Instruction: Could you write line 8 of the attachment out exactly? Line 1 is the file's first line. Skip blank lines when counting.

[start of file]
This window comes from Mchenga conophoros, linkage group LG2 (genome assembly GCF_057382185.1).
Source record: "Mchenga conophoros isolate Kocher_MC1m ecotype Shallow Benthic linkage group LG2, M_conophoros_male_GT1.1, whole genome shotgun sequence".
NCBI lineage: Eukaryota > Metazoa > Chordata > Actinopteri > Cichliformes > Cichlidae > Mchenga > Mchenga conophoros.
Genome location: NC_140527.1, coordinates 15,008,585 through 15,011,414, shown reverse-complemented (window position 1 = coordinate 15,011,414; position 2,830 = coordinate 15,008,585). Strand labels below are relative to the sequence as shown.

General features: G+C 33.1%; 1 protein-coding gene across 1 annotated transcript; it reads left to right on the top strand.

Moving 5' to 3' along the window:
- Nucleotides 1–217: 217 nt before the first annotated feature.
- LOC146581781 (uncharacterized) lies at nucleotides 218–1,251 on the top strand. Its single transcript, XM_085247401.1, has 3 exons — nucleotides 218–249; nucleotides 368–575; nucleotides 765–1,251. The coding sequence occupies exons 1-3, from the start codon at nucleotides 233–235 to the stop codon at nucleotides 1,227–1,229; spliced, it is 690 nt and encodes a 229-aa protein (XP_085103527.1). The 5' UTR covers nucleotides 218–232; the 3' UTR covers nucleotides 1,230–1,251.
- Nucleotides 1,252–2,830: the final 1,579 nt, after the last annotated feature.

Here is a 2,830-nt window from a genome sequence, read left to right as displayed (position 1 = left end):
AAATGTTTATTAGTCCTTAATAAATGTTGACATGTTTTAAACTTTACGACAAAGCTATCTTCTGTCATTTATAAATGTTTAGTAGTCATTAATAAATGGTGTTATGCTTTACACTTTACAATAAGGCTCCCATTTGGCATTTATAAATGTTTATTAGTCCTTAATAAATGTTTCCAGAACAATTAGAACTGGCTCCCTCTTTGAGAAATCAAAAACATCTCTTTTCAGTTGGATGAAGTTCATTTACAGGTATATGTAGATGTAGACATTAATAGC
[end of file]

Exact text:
- LOC146581781 (uncharacterized) lies at nucleotides 218–1,251 on the top strand. Its single transcript, XM_085247401.1, has 3 exons — nucleotides 218–249; nucleotides 368–575; nucleotides 765–1,251. The coding sequence occupies exons 1-3, from the start codon at nucleotides 233–235 to the stop codon at nucleotides 1,227–1,229; spliced, it is 690 nt and encodes a 229-aa protein (XP_085103527.1). The 5' UTR covers nucleotides 218–232; the 3' UTR covers nucleotides 1,230–1,251.